In the midst of legislative efforts to further enhance private property rights making their way through the legislative process, two other bills taking the stage on the house floor today (HB 364) and Monday (HB 365) would instead unravel what property rights protections Texans have already rightly established.

House Bills 364 and 365, both authored by Democratic Representative Sylvester Turner of Houston (with Republican Rep. Dwayne Bohac of Houston as coauthor on HB 365) would essentially allow the city of Houston to violate basic property rights. The bills would allow the municipality to commandeer, through the use of eminent domain, certain parcels of private property for the purpose of economic development.

After the US Supreme Court’s Kelo decision declared open season on private property by justifying the use of eminent domain for the purposes of “economic development”, Texas immunized itself by passing additional private property protections. Now it would seem that Mr. Turner and Mr. Bohac would have us make an exception for the city of Houston and some of its condo and apartment buildings.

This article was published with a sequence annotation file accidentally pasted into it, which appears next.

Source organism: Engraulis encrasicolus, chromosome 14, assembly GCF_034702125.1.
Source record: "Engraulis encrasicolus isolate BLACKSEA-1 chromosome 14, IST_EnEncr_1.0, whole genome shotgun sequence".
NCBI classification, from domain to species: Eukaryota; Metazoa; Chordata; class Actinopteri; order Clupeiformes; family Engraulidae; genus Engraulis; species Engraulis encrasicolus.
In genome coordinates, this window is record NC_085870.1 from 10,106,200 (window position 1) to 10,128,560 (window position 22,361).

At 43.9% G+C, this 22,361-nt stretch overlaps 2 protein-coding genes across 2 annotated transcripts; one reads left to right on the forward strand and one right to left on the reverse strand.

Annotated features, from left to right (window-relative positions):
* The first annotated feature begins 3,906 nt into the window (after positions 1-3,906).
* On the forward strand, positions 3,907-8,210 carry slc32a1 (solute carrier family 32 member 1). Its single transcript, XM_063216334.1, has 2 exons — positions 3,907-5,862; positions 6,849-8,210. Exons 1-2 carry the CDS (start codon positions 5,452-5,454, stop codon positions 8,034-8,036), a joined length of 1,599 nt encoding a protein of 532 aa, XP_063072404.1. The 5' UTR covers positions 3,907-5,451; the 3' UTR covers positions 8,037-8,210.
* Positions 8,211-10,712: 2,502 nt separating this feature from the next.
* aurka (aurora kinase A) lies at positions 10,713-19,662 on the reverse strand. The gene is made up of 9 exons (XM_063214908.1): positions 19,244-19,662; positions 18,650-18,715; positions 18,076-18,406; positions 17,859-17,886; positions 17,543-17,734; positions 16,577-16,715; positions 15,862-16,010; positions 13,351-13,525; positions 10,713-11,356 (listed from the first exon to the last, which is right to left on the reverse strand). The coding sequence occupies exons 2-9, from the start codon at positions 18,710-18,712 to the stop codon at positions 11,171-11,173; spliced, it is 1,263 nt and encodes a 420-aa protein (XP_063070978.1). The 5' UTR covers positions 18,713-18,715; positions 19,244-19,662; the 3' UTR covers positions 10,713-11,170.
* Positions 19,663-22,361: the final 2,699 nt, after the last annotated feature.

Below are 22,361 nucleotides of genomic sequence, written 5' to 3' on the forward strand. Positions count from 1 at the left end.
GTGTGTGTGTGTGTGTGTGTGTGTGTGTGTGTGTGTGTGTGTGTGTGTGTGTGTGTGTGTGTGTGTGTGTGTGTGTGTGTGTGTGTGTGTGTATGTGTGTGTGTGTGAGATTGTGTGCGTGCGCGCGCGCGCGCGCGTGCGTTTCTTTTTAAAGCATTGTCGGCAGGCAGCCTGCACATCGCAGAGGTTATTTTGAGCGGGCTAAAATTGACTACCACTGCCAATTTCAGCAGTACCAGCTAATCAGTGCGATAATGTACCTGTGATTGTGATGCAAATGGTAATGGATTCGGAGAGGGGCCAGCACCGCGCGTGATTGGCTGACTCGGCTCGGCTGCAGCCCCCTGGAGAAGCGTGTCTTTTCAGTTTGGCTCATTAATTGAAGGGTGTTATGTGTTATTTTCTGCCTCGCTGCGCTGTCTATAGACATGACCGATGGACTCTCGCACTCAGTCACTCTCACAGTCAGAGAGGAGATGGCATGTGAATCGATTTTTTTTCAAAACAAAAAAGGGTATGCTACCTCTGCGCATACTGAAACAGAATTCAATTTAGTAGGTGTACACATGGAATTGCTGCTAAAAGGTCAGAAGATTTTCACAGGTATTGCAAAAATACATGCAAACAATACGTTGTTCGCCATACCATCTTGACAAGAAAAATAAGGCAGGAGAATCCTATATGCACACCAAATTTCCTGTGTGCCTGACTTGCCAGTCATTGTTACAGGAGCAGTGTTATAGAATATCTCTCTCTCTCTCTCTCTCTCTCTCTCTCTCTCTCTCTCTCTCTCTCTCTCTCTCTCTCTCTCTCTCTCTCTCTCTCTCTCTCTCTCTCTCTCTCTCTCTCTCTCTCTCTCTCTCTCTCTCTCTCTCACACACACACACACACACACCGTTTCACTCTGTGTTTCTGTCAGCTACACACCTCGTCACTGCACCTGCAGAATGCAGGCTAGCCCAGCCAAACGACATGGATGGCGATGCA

As written, HBs 364 and 365 would grant the city of Houston an exception to take condo or apartment buildings for economic development purposes where “all lawful occupation of or construction activity for the condominium has ceased, or reasonably appears to have ceased, for more than 365 consecutive days”. But as Texas for Public Policy Foundation’s Bill Peacock explains, “a city does not need this legislation to tear down abandoned condominium units—this can be done through the city’s police power if there is an issue of public safety.”  Additionally, Peacock goes on to lay out other existing avenues that would not infringe on important property right protections the city can use to limit dangerous and blighted structures.

What these bills really do is allow the city to take control of the actual property and re-sell it to a developer.

Property rights make up a significant portion of the bedrock on which our freedoms as Americans are placed.  Opening the door and allowing government to use these types of exemptions to circumvent property rights protections leads Texas down a dangerous slippery slope leading to further erosion of individual rights and freedoms.

Andrew Kerr is the Executive Director of Empower Texans / Texans for Fiscal Responsibility

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